Additionally, where serious allegations of fraud have been made against a party or the arbitration agreements, the courts may refuse to refer such matters to arbitration. Further, the courts have also held that an arbitrator cannot under any circumstances be bestowed with powers as are exercised by a magistrate and an arbitrator can only exercise jurisdiction in respect of civil matters.

As per the First Schedule to the Arbitration Act 1940, it is implied in any arbitration agreement that the arbitral award is binding. However, an award may be challenged on the following grounds as are mentioned under Sections 30 and 33 of the Arbitration Act which provide that an award can be set aside where:

  • an arbitrator or umpire has misconducted himself or the proceedings. Courts have held that misconduct can be of two types, legal misconduct and moral misconduct;
  • an award has been made after the issue of an order by the court superseding the arbitration;
  • an award has been improperly procured or is otherwise invalid; and
  • any party to an arbitration agreement may challenge the existence or validity of an arbitration agreement or award shall apply to the court and the court shall decide the question on the basis of affidavits.

The Superior Courts of Pakistan have repeatedly held that a challenge to an arbitration award is not an appeal before the court and the arbitration will not merely be set aside if, in view of the judge, a different conclusion can be arrived at. Thus, the courts usually only interfere with an award if an error is wholly apparent.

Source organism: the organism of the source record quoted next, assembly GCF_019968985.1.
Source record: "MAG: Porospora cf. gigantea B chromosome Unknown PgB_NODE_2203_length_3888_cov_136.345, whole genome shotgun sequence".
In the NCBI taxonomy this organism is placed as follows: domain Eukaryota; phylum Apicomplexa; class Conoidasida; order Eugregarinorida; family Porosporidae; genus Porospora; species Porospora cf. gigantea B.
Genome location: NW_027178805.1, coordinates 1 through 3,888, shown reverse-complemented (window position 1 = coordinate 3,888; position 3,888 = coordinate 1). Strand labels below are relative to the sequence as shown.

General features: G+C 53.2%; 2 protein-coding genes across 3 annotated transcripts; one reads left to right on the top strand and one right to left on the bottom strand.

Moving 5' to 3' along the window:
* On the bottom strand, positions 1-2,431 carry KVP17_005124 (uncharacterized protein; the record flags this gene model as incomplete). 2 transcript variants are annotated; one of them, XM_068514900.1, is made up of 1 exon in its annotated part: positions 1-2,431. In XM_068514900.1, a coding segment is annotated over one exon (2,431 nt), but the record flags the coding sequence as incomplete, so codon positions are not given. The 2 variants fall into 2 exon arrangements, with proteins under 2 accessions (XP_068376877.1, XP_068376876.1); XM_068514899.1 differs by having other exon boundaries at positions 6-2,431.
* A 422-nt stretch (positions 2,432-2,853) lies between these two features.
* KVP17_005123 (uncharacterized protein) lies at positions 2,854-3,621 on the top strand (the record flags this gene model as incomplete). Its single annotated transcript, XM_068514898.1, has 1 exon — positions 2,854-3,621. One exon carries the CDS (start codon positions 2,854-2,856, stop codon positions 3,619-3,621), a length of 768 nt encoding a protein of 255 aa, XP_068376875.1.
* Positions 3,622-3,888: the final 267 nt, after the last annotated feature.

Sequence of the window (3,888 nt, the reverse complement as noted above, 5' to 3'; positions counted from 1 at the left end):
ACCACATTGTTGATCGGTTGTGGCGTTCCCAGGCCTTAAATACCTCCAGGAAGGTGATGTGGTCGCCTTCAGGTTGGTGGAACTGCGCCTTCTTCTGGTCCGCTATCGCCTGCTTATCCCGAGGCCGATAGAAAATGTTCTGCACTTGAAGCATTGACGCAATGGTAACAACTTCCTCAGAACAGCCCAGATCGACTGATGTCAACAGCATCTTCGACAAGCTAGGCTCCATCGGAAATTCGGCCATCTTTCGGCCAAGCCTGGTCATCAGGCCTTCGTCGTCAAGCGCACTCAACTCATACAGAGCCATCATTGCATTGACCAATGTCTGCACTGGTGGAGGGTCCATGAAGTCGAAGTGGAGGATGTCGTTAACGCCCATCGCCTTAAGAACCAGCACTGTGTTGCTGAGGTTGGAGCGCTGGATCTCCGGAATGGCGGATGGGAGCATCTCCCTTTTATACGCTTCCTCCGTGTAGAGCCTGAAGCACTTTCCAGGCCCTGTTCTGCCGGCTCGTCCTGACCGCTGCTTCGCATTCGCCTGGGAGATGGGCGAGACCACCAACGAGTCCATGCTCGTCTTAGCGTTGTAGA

For enforcement of a domestic arbitral award, upon announcement of an award by the arbitrator, either party seeking enforcement of the award may request the arbitrator to file the award (along with depositions and documents which may have been taken and provided before the arbitrator) with the court. Upon filing the award, the court issues notices to the parties seeking any objections thereto. Upon receipt of all the objections or no objections, the court may proceed to remit, modify, correct or issue its judgment/decree in terms of the award. Once the decree is issued by the court, the same is enforced like any other decree of the Pakistani court of law.

In respect of foreign arbitral awards, the REA 2011, as mentioned in 13.1 Laws Regarding the Conduct of Arbitration, is the primary piece of governing legislature. REA 2011 provides that foreign judgments and awards by or between the nationals of contracting states are to be enforced without questioning the validity of the same except on the grounds explicitly provided for in the Convention.

Mohsin Tayebaly & Co.

1st Floor, Dime Centre
BC-4 Block 9
Kehkashan
Clifton
Karachi - 75600
Pakistan

+92 21 111 682 529

+92 21 358 702 40

contact@mtclaw.com.pk www.mtclaw.com.pk
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Law and Practice

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Mohsin Tayebaly & Co. (MTC) is a law firm operating in Pakistan which specialises in advising financial institutions, companies, private individuals, the state and regulatory bodies on their most complex legal issues. The firm provides consistent high-quality advice that combines technical expertise with an understanding of the legal and commercial environment in which its clients operate. Having been in place for over 50 years, MTC now provides a combination of legal expertise in the fields of corporate, commercial, financial and civil law in Pakistan. The firm has offices in Karachi and Lahore and presently consists of over 40 lawyers (including nine partners), which, by comparison to the size of other law firms in Pakistan, is considered a large sized firm.